Even if one instead accepts John Ashcroft's fixation on al-Qaeda and what its leaders look like, there's still a big problem. After everything Ashcroft has done to usurp America's global claim of championing freedom the separation of non-citizens from their traditionally guaranteed due process and constitutional rights, the indefinite imprisonment without charges of over a thousand men, the "questioning" of many thousands more, the unlimited surveillance and wiretapping and e-mail monitoring of anyone-at-any-time without judicial review or even any suspicion that a crime might be in the works, the explicit vows to investigate based on religious or political beliefs (and the equation of questioning Ashcroft's own beliefs with "aiding terrorists" all those steps and many, many more have not led to even one person being charged with a terrorism-related crime.

Not one. Sure, some people have been picked up for overstaying visas often while undergoing the interminable INS-imposed wait while asylum applications are processed, with the knowledge that it's safer to violate a visa restriction here than face certain death from some despot's secret police back home. Others have been rotting in jail for no particular reason at all, which given that no additional skyscrapers have crumbled Ashcroft and his goons probably think means that jailing still more people without cause would make for even better prevention.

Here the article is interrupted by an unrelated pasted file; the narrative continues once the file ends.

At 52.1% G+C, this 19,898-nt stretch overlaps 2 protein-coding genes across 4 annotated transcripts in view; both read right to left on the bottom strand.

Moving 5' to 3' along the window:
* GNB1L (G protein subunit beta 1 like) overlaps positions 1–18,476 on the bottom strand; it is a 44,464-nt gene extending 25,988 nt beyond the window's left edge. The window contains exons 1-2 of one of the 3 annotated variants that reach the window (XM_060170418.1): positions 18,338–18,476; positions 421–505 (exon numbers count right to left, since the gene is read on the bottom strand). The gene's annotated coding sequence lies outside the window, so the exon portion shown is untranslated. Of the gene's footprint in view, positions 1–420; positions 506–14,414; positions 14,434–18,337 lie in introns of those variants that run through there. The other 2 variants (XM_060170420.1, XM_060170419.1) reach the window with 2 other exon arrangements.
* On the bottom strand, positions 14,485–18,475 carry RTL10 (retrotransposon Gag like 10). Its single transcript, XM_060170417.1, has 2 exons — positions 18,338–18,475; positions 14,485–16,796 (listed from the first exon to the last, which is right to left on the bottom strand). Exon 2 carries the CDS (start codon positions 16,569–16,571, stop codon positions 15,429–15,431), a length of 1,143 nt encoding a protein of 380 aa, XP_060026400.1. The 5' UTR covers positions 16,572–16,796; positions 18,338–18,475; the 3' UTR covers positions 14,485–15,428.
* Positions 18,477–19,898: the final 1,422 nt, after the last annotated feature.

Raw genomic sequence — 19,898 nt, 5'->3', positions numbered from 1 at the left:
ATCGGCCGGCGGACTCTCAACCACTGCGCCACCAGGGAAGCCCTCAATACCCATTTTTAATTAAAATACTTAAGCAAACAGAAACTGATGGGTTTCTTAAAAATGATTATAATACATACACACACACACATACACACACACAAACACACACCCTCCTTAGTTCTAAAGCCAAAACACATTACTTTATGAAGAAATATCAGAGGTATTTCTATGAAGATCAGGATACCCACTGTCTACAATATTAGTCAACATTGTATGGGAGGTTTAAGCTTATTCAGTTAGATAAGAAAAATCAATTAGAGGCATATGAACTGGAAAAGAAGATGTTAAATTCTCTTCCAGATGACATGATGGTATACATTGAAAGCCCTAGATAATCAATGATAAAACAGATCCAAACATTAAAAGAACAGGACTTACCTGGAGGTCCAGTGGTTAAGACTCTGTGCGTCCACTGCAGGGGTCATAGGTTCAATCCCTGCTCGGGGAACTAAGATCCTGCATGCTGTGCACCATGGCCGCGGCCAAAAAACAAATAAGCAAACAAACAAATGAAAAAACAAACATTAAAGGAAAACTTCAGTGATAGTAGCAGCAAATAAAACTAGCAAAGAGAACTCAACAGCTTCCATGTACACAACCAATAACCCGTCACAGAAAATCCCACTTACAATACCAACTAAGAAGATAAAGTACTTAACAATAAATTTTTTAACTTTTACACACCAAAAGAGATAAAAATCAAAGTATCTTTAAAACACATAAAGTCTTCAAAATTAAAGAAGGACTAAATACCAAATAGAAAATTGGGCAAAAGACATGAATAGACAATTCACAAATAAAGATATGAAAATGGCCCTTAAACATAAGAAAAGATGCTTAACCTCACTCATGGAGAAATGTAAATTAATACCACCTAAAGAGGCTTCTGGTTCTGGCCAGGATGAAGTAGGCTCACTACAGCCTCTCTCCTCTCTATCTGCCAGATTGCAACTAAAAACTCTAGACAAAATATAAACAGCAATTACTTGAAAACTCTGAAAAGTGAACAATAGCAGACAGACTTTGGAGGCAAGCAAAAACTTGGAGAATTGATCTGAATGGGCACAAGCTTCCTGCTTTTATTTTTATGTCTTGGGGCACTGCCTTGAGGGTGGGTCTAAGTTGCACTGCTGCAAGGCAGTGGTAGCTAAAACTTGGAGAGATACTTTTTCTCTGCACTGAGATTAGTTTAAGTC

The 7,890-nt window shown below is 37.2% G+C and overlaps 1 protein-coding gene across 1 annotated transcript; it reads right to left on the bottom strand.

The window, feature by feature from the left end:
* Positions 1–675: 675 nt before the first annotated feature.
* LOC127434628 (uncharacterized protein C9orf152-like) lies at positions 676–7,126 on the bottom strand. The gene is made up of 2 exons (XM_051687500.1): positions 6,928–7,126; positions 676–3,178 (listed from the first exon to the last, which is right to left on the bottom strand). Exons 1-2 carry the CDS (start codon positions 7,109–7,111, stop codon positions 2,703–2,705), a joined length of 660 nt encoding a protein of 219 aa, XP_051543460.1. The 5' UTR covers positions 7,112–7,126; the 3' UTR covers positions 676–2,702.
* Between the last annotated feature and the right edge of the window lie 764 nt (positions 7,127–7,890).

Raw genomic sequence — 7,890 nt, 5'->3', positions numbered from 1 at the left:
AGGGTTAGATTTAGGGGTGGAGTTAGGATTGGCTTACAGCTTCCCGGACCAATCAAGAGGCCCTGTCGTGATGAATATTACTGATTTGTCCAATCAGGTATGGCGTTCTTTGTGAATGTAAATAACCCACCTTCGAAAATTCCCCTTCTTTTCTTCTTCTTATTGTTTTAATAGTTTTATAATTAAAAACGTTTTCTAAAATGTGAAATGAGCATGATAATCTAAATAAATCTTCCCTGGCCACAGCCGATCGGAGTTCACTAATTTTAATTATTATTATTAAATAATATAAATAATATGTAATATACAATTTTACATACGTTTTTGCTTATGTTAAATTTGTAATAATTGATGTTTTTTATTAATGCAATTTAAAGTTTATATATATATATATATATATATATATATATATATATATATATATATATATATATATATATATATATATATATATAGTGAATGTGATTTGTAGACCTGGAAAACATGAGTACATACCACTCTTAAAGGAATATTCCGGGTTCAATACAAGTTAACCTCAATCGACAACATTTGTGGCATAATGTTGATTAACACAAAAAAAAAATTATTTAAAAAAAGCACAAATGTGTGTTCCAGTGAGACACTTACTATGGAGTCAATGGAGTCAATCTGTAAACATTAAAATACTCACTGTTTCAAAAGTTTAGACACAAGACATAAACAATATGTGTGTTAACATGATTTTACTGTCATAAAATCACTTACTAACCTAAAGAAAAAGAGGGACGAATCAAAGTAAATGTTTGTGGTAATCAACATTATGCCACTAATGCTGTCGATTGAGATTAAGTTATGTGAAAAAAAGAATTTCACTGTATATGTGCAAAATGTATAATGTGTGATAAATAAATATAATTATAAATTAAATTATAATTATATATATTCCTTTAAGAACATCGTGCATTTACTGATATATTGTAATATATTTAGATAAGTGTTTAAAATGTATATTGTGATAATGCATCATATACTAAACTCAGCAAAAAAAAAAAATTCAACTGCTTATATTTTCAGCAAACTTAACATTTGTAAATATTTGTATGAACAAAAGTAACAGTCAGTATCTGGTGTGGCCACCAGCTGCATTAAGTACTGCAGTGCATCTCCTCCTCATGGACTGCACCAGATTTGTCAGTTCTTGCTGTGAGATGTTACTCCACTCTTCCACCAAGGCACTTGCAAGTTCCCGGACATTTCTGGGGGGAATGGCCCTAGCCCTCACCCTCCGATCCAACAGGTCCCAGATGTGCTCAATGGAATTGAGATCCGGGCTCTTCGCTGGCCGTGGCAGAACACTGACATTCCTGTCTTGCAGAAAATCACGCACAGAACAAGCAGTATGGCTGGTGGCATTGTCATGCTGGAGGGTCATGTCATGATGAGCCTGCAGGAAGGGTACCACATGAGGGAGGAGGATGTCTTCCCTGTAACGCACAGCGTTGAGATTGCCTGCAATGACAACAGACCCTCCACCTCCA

Heck, jail us all. It's probably occurred to him. Hopefully, people will start questioning Ashcroft's assault on the constitution he once swore to uphold and protect, before questioning his policies also becomes explicit grounds for arrest and imprisonment.

There's a lot of rhetoric among Ashcroft's mostly marginalized critics these days that his tactics could lead us to a police state. But for non-citizens, Muslims, Arabs, and other folks in the U.S. who look vaguely like the Sept. 11 perps, the United States already is a police state. This is how police states work: a minority gets identified and attacked as criminal preferably a threat to national security. Bit by bit their rights are gutted, while the rest of us go obliviously about our business. And then gradually, the definition of who constitutes a threat is also expanded.

Unlimited detention without charges, the right to a jury trial, or the right to see the evidence against you. Chilling of political speech. Unlimited surveillance and investigative powers. Week by week, the initiatives pile up, the list of abuses considered off-limits for our government gets progressively shorter. With nobody having ever been charged in relation to the threat purportedly necessitating it all.

Now, it's fingerprinting and tracking the movements of 200,000 people suspected of no crime. What will come next week?

We can't wait another year or two or three to challenge John Ashcroft's, and George Bush's, frightening vision of expanded government power. Challenging it is not aiding terrorists it's coming to the defense of this country's founders.

Reprinted from Working For Change: